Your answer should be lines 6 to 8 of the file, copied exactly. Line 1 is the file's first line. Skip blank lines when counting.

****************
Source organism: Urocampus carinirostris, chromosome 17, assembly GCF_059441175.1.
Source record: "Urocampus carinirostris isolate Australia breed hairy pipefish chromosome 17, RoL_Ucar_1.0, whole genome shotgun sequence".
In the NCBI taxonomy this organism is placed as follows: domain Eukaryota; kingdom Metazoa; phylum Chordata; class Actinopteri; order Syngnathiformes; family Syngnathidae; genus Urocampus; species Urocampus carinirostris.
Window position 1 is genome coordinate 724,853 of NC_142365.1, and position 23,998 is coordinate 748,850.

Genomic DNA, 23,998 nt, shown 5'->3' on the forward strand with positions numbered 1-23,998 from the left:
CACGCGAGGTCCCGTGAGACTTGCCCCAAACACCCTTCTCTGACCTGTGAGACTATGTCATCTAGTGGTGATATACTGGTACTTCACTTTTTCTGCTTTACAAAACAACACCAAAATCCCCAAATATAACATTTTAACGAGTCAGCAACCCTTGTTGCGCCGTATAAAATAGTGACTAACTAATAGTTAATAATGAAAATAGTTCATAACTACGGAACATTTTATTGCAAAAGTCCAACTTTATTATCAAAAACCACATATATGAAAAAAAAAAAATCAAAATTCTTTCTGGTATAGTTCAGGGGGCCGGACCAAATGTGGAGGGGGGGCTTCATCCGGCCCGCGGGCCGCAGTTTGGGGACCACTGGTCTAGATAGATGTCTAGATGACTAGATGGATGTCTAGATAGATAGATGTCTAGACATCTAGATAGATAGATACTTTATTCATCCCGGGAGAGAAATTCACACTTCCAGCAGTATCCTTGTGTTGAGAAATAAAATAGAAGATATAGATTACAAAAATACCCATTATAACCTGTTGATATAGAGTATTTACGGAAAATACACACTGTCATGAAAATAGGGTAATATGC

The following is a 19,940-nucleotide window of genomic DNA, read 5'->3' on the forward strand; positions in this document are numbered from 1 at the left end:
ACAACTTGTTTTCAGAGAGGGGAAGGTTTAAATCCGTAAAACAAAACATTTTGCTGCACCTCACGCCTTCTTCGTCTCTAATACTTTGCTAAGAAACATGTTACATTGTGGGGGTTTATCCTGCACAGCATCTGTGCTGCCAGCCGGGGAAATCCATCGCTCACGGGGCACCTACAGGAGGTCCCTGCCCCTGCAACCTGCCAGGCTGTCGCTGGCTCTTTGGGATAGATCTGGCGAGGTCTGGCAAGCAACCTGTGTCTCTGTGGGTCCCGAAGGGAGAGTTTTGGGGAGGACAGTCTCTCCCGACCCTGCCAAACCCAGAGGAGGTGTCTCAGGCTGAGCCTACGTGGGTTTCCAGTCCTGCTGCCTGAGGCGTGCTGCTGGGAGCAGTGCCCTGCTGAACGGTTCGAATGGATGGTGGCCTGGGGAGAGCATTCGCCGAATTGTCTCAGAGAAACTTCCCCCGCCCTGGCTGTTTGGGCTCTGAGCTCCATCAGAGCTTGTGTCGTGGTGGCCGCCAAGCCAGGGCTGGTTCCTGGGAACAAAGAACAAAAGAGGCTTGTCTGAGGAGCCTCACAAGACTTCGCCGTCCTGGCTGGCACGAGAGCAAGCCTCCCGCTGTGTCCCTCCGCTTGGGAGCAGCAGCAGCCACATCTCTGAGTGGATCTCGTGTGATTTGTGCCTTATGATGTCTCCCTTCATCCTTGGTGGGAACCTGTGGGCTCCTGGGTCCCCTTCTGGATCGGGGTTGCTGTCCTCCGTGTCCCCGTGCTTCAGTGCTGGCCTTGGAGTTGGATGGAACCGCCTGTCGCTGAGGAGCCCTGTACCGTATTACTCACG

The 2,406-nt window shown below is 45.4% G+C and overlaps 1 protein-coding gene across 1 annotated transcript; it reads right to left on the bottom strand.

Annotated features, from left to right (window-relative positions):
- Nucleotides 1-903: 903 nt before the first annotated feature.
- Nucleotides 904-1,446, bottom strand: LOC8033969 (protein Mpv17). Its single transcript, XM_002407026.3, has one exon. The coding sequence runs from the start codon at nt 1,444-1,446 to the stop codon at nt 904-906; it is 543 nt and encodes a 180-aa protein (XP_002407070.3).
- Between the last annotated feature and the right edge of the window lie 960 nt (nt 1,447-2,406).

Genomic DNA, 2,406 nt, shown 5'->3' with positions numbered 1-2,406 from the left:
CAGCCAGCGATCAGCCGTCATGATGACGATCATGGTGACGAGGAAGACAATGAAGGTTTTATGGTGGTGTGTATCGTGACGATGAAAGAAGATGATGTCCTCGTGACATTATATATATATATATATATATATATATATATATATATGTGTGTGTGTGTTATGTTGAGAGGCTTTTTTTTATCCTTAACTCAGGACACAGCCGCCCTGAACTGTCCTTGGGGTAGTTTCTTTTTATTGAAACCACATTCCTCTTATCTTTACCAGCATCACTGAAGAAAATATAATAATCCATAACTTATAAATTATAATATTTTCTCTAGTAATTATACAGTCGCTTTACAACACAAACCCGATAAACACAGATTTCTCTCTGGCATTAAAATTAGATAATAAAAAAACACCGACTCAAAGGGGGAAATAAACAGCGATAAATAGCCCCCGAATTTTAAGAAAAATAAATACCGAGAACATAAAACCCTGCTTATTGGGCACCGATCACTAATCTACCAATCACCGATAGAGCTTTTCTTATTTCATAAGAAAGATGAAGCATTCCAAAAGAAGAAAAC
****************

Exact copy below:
CACGCGAGGTCCCGTGAGACTTGCCCCAAACACCCTTCTCTGACCTGTGAGACTATGTCATCTAGTGGTGATATACTGGTACTTCACTTTTTCTGCTTTACAAAACAACACCAAAATCCCCAAATATAACATTTTAACGAGTCAGCAACCCTTGTTGCGCCGTATAAAATAGTGACTAACTAATAGTTAATAATGAAAATAGTTCATAACTACGGAACATTTTATTGCAAAAGTCCAACTTTATTATCAAAAACCACATATATGAAAAAAAAAAAATCAAAATTCTTTCTGGTATAGTTCAGGGGGCCGGACCAAATGTGGAGGGGGGGCTTCATCCGGCCCGCGGGCCGCAGTTTGGGGACCACTGGTCTAGATAGATGTCTAGATGACTAGATGGATGTCTAGATAGATAGATGTCTAGACATCTAGATAGATAGATACTTTATTCATCCCGGGAGAGAAATTCACACTTCCAGCAGTATCCTTGTGTTGAGAAATAAAATAGAAGATATAGATTACAAAAATACCCATTATAACCTGTTGATATAGAGTATTTACGGAAAATACACACTGTCATGAAAATAGGGTAATATGC

The following is a 19,940-nucleotide window of genomic DNA, read 5'->3' on the forward strand; positions in this document are numbered from 1 at the left end:
ACAACTTGTTTTCAGAGAGGGGAAGGTTTAAATCCGTAAAACAAAACATTTTGCTGCACCTCACGCCTTCTTCGTCTCTAATACTTTGCTAAGAAACATGTTACATTGTGGGGGTTTATCCTGCACAGCATCTGTGCTGCCAGCCGGGGAAATCCATCGCTCACGGGGCACCTACAGGAGGTCCCTGCCCCTGCAACCTGCCAGGCTGTCGCTGGCTCTTTGGGATAGATCTGGCGAGGTCTGGCAAGCAACCTGTGTCTCTGTGGGTCCCGAAGGGAGAGTTTTGGGGAGGACAGTCTCTCCCGACCCTGCCAAACCCAGAGGAGGTGTCTCAGGCTGAGCCTACGTGGGTTTCCAGTCCTGCTGCCTGAGGCGTGCTGCTGGGAGCAGTGCCCTGCTGAACGGTTCGAATGGATGGTGGCCTGGGGAGAGCATTCGCCGAATTGTCTCAGAGAAACTTCCCCCGCCCTGGCTGTTTGGGCTCTGAGCTCCATCAGAGCTTGTGTCGTGGTGGCCGCCAAGCCAGGGCTGGTTCCTGGGAACAAAGAACAAAAGAGGCTTGTCTGAGGAGCCTCACAAGACTTCGCCGTCCTGGCTGGCACGAGAGCAAGCCTCCCGCTGTGTCCCTCCGCTTGGGAGCAGCAGCAGCCACATCTCTGAGTGGATCTCGTGTGATTTGTGCCTTATGATGTCTCCCTTCATCCTTGGTGGGAACCTGTGGGCTCCTGGGTCCCCTTCTGGATCGGGGTTGCTGTCCTCCGTGTCCCCGTGCTTCAGTGCTGGCCTTGGAGTTGGATGGAACCGCCTGTCGCTGAGGAGCCCTGTACCGTATTACTCACG